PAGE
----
All members of the Long Leaf Pine Slate agree to some basic requirements. Critically, they must support independent redistricting reform, to permanently take the map-drawing process out of the hands of currently serving politicians. Neither Republicans nor Democrats should be in the business of choosing their own voters. Candidates must also support affordable access to healthcare (Medicaid expansion) and to fully fund our public schools, which Republicans have held hostage for greater corporate tax cuts. (Part of what the current budget veto standoff is about.)
The Slate is currently 5 women, 4 men and 2 people of color. A few more candidates will be added as they stand up websites, social presences and, crucially, ActBlue accounts.
The Slate is also an experiment. Are there enough people who care about flipping the North Carolina legislature to make this work? The usual-suspect big donors already give to national PACs on this stuff, but will they give directly to candidates? And in as heated a Presidential year as this one?
One reason to think they might is that their political donation goes a lot further in these races than giving it to a national or Congressional race. An average state house race in North Carolina costs around $250,000. A state senate race, about three times that. These are not multi-million dollar campaigns supported by massive dark money PACs (at least, not on our side). What that means is that small donors have much more leverage in changing outcomes.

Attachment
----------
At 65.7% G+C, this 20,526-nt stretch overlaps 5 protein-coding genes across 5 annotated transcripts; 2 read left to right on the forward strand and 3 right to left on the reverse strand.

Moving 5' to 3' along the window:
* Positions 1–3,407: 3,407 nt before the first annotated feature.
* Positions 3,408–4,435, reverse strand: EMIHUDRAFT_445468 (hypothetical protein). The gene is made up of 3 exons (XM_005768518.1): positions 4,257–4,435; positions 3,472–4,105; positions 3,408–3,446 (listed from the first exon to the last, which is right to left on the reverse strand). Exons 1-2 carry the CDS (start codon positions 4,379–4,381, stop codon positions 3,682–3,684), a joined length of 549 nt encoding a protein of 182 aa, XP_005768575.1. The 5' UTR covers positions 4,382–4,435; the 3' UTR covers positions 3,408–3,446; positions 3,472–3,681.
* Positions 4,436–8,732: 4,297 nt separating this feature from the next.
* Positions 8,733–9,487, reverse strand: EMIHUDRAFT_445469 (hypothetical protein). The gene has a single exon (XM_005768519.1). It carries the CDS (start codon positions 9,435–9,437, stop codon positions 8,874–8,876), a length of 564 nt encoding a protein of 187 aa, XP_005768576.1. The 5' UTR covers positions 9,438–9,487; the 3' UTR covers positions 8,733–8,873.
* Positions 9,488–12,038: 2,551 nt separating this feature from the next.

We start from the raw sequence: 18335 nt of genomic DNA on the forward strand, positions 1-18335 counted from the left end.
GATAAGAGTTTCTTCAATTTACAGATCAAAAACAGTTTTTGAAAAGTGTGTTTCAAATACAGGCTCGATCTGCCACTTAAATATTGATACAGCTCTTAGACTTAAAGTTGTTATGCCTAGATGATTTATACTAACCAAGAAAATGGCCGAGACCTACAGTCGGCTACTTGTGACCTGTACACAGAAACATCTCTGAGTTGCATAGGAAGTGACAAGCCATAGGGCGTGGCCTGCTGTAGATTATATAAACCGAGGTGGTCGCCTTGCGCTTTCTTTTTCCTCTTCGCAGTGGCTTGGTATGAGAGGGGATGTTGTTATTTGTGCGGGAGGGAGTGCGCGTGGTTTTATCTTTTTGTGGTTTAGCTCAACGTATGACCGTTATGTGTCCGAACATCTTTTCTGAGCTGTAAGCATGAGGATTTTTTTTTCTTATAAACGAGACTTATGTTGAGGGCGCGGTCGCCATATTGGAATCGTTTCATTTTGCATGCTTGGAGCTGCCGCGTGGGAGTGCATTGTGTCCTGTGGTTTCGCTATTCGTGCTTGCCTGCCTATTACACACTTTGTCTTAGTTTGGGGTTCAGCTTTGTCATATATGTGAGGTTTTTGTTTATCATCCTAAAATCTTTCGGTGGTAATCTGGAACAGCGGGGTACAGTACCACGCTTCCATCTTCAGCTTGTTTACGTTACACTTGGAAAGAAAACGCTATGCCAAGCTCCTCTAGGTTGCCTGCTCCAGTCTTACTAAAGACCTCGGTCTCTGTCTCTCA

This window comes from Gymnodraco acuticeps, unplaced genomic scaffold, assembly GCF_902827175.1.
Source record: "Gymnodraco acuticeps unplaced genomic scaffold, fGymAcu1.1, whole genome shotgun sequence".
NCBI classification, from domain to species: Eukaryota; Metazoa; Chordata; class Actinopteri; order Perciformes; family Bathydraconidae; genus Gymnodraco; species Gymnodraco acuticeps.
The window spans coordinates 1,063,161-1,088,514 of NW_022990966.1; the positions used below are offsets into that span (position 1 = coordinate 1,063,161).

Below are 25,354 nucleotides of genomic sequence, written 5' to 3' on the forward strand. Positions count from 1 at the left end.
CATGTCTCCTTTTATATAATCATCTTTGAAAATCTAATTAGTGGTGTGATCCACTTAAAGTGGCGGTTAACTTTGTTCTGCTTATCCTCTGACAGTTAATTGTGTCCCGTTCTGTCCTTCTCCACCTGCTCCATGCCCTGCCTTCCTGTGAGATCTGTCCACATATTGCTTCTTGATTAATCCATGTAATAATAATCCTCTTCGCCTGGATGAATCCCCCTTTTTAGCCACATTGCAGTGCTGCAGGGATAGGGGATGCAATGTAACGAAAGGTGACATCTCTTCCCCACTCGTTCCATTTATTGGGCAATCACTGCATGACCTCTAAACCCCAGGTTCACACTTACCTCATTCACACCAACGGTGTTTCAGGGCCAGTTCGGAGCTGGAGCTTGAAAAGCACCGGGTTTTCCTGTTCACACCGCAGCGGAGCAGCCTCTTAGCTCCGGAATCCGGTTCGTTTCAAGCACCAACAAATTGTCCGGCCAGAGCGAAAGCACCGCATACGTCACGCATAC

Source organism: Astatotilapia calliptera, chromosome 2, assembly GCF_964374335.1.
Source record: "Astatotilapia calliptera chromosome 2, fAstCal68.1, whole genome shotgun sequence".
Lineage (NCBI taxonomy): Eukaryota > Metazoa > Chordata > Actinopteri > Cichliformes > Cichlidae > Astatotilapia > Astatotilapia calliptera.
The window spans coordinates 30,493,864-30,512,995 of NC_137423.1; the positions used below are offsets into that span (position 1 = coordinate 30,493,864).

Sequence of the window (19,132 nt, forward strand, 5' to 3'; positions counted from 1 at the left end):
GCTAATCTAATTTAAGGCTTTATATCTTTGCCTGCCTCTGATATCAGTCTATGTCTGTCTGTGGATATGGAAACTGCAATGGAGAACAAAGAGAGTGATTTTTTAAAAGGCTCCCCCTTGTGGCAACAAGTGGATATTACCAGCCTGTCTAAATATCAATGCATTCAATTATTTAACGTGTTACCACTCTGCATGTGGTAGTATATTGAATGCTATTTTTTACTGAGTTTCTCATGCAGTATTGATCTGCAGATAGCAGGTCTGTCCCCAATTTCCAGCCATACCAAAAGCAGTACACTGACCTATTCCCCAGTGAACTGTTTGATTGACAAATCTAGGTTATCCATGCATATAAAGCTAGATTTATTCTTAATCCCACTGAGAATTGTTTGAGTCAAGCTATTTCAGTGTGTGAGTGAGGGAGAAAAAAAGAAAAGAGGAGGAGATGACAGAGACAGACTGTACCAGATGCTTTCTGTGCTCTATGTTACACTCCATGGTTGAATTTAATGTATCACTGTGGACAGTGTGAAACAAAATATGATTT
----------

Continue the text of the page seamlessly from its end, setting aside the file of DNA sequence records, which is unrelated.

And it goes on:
The 2020 cycle is a particularly important one, mostly because of the census.
The 2020 census is used for the decennial redistricting process, which will happen in 2021. If the same Republicans who jammed through their gerrymander in 2011 are in charge of redistricting in 2021, not a lot is going to change. North Carolina could be in for another decade of nasty, racist and smug suppression of democracy. It would be a disaster. Even if Democrats win back a majority of just one chamber, it would radically shift the outcome towards fairer, cleaner elections.
Here goes nothing
I am basically a novice at all of this. Despite some desultory experience working in state politics right out of college, I have no deep experience in political fundraising. Moreover, I hate asking people for favors, let alone money. It feels incredibly gross.
Yet here I am, making the ask for you to contribute to the Long Leaf Pine Slate. Whether you’re able to give $25 or $1,000 (the maximum donation is $5,400 per candidate, btw 👀 👀) your money will go directly to helping turn North Carolina back into a democracy that works for its citizens. Please support however you can.
That goes beyond money, by the way. This is not a massive or professional fundraising operation – it’s just me, a guy with a computer. The success or failure of the Slate will depend on its “organic reach” – the ability and willingness of folks (like you, Dear Reader) to share this effort, particularly among your non-Extremely Online network. I deeply appreciate anything you’re willing to do. Got ideas? Send them my way.
We launched this week, with big boosts from North Carolina Democrats like Senators Jeff Jackson and Sam Searcy and Rep. Graig Meyer; from national Democrats like Bakari Sellers and Jason Kander; and, of course, from all of the candidates on our Slate. We raised several thousand dollars in the first 48 hours alone. And we’re just getting started.
Let’s see where it goes.